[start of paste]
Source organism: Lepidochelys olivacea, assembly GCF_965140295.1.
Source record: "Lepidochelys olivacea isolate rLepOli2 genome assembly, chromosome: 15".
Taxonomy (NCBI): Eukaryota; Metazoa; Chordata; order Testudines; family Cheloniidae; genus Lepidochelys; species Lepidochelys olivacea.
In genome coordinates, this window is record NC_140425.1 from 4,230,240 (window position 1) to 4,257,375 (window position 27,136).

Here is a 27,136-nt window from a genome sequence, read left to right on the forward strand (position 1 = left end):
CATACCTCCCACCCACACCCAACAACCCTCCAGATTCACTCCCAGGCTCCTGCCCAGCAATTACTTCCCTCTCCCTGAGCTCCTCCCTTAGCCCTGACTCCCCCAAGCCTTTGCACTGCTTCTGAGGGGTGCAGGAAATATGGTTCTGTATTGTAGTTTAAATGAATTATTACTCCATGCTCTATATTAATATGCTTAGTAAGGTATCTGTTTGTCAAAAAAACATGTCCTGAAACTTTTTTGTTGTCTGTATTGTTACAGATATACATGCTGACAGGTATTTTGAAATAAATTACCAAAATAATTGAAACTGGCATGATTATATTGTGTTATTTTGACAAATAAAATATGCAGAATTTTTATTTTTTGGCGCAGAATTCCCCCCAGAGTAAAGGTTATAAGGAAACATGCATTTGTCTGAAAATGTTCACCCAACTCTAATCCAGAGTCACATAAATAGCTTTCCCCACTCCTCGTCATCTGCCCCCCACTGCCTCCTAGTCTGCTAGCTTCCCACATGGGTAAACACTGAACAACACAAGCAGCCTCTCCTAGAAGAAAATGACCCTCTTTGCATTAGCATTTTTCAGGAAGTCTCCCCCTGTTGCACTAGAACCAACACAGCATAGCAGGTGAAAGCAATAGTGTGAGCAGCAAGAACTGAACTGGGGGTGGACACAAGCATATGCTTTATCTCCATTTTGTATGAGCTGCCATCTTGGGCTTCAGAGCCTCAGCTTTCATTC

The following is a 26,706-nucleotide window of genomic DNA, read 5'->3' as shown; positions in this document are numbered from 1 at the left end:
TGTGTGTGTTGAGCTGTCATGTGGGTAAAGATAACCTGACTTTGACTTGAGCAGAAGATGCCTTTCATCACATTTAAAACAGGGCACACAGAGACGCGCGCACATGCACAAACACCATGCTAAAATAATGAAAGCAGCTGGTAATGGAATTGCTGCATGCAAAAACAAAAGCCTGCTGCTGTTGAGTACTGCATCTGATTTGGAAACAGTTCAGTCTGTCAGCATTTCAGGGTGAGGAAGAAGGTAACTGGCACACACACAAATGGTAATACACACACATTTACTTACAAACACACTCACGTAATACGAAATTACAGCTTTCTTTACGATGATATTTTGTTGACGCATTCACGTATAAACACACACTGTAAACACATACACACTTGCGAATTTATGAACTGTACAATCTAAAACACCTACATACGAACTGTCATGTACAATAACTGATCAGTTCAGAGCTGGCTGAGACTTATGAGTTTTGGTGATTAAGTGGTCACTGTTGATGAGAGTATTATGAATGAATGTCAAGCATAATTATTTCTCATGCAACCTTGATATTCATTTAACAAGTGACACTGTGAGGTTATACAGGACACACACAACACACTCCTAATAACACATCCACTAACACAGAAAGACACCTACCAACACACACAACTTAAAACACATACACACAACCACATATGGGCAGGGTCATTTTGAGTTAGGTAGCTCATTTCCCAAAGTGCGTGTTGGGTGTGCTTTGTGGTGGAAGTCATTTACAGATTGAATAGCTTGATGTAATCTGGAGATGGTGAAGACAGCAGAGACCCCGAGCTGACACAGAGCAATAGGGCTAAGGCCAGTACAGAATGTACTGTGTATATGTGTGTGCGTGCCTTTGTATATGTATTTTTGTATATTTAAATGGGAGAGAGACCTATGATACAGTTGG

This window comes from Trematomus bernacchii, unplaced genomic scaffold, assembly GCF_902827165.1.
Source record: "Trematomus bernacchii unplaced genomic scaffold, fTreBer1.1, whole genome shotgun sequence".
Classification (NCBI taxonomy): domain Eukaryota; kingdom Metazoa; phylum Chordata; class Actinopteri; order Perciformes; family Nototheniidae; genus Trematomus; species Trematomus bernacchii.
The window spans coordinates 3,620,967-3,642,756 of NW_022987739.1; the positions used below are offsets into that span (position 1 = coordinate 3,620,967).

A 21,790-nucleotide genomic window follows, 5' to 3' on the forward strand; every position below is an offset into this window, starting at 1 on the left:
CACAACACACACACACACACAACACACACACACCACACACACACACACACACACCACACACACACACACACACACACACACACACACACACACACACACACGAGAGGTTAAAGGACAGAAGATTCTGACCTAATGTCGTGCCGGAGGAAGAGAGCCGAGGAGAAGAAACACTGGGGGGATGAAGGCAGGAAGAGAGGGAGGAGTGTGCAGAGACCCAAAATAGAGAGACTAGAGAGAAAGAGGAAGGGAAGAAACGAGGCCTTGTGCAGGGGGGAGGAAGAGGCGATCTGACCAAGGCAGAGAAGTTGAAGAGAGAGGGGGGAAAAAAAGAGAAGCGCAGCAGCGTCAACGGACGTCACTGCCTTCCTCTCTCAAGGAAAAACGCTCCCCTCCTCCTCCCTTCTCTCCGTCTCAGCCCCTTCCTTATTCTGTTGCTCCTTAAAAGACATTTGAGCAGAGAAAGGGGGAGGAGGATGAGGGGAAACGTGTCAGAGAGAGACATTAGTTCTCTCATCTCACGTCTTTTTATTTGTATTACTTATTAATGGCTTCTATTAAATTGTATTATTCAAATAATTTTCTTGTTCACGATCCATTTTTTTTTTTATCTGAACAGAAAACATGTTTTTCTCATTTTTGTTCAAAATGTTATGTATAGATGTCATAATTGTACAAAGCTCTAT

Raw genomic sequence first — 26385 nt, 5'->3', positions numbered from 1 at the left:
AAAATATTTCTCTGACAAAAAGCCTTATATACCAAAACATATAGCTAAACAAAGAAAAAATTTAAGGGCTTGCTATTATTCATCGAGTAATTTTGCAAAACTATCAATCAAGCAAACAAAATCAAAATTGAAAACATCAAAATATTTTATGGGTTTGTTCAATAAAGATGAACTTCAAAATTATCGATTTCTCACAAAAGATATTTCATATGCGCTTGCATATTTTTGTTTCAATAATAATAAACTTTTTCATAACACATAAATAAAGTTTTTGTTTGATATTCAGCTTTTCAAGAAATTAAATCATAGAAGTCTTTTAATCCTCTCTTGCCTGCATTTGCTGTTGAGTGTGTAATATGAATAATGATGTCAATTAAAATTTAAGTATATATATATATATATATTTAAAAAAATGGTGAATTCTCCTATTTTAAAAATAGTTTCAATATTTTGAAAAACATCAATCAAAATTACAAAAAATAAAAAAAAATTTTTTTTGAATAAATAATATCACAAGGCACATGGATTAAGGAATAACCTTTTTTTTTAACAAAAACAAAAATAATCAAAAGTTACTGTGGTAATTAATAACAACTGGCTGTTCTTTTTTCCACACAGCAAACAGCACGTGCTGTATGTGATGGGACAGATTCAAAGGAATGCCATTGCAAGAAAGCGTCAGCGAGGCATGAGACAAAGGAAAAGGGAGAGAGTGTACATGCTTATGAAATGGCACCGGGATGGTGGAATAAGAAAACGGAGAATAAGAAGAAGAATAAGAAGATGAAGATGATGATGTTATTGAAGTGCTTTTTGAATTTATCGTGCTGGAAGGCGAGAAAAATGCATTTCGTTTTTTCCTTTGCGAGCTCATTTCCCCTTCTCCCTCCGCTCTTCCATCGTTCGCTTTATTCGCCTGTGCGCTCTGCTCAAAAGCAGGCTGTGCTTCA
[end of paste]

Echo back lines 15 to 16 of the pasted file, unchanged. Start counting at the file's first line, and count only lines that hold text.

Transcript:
Raw genomic sequence first — 26385 nt, 5'->3', positions numbered from 1 at the left:
AAAATATTTCTCTGACAAAAAGCCTTATATACCAAAACATATAGCTAAACAAAGAAAAAATTTAAGGGCTTGCTATTATTCATCGAGTAATTTTGCAAAACTATCAATCAAGCAAACAAAATCAAAATTGAAAACATCAAAATATTTTATGGGTTTGTTCAATAAAGATGAACTTCAAAATTATCGATTTCTCACAAAAGATATTTCATATGCGCTTGCATATTTTTGTTTCAATAATAATAAACTTTTTCATAACACATAAATAAAGTTTTTGTTTGATATTCAGCTTTTCAAGAAATTAAATCATAGAAGTCTTTTAATCCTCTCTTGCCTGCATTTGCTGTTGAGTGTGTAATATGAATAATGATGTCAATTAAAATTTAAGTATATATATATATATATATTTAAAAAAATGGTGAATTCTCCTATTTTAAAAATAGTTTCAATATTTTGAAAAACATCAATCAAAATTACAAAAAATAAAAAAAAATTTTTTTTGAATAAATAATATCACAAGGCACATGGATTAAGGAATAACCTTTTTTTTTAACAAAAACAAAAATAATCAAAAGTTACTGTGGTAATTAATAACAACTGGCTGTTCTTTTTTCCACACAGCAAACAGCACGTGCTGTATGTGATGGGACAGATTCAAAGGAATGCCATTGCAAGAAAGCGTCAGCGAGGCATGAGACAAAGGAAAAGGGAGAGAGTGTACATGCTTATGAAATGGCACCGGGATGGTGGAATAAGAAAACGGAGAATAAGAAGAAGAATAAGAAGATGAAGATGATGATGTTATTGAAGTGCTTTTTGAATTTATCGTGCTGGAAGGCGAGAAAAATGCATTTCGTTTTTTCCTTTGCGAGCTCATTTCCCCTTCTCCCTCCGCTCTTCCATCGTTCGCTTTATTCGCCTGTGCGCTCTGCTCAAAAGCAGGCTGTGCTTCA